- 1. CIRCLES PRESENTED BY ADAMYA SHYAM
- 2. CIRCLE DEFINITION A Circle is a simple shape of Euclidean geometry that is the set of points in the plane that are equidistant from a given point, the centre. The distance between any of the points on the circle and the centre is called the radius. A circle is a simple closed curve which divides the plane into 3 regions: Interior, Exterior and On The Circle . In everyday use, the term "circle" may be used interchangeably to refer to either the boundary of the figure, or to the whole figure including its interior; in strict technical usage, the circle is the former and the latter is called a disk. A circle can be defined as the curve traced out by a point that moves so that its distance from a given point is constant. A circle may also be defined as a special ellipse in which the two foci are coincident and the eccentricity is 0. Circles are conic sections attained when a right circular cone is intersected by a plane perpendicular to the axis of the cone.
- 3. CIRCLE HISTORY The word "circle" derives from the Greek, kirkos "a circle," from the base Ker- which means to turn or bend. The origins of the words "circus" and "circuit" are closely related. The circle has been known since before the beginning of recorded history. Natural circles would have been observed, such as the Moon, Sun, and a short plant stalk blowing in the wind on sand, which forms a circle shape in the sand. The circle is the basis for the wheel, which, with related inventions such as gears, makes much of modern civilization possible. In mathematics, the study of the circle has helped inspire the development of geometry, astronomy, and calculus. Early science, particularly geometry and astrology and astronomy was connected to the divine for most medieval scholars, and many believed that there was something intrinsically "divine" or "perfect" that could be found in circles.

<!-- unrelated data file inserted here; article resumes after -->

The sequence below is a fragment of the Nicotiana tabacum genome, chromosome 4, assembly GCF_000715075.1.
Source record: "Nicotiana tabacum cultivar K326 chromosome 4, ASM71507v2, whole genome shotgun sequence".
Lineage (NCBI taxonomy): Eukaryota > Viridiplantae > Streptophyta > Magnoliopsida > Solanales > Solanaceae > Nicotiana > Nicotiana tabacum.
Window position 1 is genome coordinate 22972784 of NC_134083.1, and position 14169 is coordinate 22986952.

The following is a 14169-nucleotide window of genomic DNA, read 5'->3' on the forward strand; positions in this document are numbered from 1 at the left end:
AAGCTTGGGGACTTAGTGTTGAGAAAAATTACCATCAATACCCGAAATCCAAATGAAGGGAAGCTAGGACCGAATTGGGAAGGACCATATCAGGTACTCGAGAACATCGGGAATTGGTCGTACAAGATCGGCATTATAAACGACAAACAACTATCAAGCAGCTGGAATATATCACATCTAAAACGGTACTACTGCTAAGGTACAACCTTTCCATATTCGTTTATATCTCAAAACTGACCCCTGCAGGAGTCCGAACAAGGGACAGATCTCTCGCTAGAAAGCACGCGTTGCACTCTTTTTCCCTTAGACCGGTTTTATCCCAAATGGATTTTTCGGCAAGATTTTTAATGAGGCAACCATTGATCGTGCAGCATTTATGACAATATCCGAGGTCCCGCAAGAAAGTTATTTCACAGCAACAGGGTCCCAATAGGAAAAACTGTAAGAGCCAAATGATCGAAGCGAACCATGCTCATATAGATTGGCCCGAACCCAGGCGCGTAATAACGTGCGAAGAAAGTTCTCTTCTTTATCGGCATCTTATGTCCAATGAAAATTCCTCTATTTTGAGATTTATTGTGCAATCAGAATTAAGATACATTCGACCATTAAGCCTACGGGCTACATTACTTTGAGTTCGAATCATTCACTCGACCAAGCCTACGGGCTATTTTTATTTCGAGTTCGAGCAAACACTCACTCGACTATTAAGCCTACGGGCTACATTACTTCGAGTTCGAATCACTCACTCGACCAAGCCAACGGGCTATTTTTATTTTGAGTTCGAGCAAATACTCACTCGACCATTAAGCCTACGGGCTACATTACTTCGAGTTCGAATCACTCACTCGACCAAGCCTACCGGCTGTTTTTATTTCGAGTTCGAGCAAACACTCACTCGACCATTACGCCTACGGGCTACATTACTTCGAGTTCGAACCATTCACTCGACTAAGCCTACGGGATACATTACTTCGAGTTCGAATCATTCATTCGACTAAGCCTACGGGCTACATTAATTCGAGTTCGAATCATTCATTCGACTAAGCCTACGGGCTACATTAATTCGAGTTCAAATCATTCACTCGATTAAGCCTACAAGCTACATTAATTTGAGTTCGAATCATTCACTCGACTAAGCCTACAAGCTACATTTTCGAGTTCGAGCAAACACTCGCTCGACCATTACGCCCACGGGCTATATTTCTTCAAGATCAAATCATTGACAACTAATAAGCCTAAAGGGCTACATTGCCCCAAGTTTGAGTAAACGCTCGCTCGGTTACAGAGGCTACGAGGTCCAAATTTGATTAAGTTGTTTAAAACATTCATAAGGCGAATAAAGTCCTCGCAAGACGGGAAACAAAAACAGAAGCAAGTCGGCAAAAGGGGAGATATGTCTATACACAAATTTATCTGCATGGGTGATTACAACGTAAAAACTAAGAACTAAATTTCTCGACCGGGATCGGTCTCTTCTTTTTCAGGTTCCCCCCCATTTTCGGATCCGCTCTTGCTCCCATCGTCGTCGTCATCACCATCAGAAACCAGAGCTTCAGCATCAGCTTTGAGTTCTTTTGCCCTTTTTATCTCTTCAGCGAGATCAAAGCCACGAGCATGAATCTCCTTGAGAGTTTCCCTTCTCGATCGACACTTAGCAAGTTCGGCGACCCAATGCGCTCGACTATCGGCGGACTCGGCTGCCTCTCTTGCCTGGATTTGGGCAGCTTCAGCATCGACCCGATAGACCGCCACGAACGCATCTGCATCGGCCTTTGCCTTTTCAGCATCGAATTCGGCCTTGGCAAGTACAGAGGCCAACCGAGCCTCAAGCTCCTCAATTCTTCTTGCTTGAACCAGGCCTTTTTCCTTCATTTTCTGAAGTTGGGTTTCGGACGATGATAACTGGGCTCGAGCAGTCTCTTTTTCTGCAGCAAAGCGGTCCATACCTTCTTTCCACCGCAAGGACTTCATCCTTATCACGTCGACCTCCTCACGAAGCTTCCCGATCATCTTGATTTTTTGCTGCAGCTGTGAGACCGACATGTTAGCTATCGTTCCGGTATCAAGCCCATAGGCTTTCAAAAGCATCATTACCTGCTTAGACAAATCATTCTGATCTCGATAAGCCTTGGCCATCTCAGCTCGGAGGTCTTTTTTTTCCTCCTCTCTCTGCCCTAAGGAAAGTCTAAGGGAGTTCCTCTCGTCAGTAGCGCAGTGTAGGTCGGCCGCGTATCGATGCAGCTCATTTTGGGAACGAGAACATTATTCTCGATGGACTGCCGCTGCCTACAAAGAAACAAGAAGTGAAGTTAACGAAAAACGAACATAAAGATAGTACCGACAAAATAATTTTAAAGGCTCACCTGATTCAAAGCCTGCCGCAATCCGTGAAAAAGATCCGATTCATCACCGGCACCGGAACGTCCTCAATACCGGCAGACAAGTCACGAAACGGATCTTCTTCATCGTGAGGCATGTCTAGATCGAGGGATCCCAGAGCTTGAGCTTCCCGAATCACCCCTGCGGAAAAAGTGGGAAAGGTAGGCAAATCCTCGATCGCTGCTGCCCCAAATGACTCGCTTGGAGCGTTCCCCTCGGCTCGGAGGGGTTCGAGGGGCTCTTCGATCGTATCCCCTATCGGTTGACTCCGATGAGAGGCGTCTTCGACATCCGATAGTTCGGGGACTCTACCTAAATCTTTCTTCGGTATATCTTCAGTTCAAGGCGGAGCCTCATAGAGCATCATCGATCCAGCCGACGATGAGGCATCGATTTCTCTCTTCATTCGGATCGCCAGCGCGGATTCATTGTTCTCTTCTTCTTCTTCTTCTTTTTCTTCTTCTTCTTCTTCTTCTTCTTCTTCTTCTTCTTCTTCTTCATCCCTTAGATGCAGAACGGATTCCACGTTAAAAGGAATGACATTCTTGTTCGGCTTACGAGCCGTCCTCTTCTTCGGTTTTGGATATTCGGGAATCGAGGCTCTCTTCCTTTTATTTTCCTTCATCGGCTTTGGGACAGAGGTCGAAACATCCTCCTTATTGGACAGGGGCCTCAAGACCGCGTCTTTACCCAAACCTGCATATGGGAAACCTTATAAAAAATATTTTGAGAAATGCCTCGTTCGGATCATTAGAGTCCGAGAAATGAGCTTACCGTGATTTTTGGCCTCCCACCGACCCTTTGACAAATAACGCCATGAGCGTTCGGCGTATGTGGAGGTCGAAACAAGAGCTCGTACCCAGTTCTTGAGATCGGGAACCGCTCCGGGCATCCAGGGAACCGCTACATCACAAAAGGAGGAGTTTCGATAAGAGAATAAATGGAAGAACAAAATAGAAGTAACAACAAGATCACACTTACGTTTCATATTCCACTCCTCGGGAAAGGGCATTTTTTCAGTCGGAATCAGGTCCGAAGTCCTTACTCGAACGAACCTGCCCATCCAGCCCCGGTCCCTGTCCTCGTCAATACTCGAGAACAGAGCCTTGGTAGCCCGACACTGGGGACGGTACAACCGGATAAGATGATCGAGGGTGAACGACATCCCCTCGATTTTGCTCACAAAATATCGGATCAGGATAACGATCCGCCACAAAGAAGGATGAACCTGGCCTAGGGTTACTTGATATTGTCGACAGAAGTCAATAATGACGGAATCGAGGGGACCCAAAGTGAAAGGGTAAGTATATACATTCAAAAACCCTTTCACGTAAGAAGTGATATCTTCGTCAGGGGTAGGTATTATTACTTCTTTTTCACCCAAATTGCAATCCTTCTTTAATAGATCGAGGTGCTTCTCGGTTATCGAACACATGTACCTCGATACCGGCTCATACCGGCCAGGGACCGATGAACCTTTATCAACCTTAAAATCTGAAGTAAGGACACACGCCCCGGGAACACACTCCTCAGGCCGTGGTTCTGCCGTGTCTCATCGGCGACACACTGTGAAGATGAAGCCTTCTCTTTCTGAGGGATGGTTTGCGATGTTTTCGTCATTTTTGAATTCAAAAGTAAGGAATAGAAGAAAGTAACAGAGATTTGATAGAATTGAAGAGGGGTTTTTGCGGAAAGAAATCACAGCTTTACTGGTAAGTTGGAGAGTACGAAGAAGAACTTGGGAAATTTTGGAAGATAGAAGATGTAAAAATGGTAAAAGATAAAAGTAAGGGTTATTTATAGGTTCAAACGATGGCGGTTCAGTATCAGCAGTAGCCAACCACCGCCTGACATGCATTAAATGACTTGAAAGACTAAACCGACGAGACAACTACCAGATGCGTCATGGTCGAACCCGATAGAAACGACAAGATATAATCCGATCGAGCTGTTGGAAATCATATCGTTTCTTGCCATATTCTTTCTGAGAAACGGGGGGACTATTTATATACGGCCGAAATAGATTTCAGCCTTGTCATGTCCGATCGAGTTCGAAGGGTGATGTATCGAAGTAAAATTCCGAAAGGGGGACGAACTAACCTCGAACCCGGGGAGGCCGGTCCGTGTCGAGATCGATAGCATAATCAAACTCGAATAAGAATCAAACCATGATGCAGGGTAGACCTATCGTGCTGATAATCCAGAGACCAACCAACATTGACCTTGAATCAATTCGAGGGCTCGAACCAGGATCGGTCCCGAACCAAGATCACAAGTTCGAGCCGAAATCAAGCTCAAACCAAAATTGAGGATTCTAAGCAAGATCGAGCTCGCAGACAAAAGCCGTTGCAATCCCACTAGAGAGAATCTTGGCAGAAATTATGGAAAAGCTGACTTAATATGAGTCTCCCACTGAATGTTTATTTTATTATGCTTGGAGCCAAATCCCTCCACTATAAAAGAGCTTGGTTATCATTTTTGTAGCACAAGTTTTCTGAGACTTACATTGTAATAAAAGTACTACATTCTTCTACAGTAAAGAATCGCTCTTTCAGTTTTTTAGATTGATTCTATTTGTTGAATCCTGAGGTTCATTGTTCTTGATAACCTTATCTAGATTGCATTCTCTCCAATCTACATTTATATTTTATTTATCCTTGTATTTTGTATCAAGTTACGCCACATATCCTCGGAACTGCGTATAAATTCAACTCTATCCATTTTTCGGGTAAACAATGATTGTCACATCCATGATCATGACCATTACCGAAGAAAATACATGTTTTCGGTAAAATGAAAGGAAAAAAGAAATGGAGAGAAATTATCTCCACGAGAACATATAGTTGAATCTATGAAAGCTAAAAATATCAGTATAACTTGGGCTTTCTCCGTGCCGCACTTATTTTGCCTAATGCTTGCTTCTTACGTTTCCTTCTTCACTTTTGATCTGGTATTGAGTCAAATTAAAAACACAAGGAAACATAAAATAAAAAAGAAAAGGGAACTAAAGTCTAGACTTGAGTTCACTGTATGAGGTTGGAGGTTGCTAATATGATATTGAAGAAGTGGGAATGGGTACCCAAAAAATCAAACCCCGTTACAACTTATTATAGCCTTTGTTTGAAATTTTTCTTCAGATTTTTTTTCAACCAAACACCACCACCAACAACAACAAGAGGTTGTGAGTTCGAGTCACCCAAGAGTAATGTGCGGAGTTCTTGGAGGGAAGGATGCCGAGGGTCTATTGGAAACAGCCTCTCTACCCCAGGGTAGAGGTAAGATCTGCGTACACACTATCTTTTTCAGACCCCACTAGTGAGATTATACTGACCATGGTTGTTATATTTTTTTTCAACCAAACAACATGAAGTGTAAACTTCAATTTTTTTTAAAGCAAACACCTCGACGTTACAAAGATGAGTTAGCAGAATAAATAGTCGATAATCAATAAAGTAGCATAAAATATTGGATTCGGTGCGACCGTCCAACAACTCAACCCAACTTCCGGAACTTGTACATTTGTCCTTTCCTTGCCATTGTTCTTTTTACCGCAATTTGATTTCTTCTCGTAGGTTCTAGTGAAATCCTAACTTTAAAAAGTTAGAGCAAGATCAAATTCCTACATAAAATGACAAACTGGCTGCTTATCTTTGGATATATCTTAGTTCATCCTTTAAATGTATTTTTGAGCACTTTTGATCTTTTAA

- 4. CIRCLE TERMINOLOGY Chord: A line segment whose endpoints lie on the circle. Diameter: A line segment whose endpoints lie on the Circle and which passes through the centre. Radius: Half of Diameter Arc: Any connected part of the circle's circumference. Sector: A region bounded by two radii and an arc lying between the radii. Segment: A region bounded by a chord and an arc lying between the chord's endpoints.
- 5. CIRCLE CHORD Chords are equidistant from the centre of a circle if and only if they are equal in length. If a central angle and an inscribed angle of a circle are subtended by the same chord and on the same side of the chord, then the central angle is twice the inscribed angle. If two angles are inscribed on the same chord and on the same side of the chord, then they are equal. If two angles are inscribed on the same chord and on opposite sides of the chord, then they are supplemental. An inscribed angle subtended by a diameter is a right angle. The diameter is the longest chord of the circle. If the intersection of any two perpendicular chords divides one chord into lengths a and b and divides the other chord into lengths c and d, then a2 + b2 + c2 + d2 equals the square of the diameter. The distance from a point on the circle to a given chord times the diameter of the circle equals the product of the distances from the point to the ends of the chord.